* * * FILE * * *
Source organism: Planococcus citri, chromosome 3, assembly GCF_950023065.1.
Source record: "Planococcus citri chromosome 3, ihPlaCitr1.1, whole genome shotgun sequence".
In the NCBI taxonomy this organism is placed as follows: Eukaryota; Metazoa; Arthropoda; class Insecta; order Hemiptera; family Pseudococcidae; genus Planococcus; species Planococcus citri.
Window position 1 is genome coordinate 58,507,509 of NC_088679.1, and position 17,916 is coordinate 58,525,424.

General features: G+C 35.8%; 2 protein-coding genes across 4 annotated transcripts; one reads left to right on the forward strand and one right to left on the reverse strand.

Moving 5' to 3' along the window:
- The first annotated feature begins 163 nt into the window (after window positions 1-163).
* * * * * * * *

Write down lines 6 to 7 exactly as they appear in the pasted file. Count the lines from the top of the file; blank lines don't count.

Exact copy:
Moving 5' to 3' along the window:
- The first annotated feature begins 163 nt into the window (after window positions 1-163).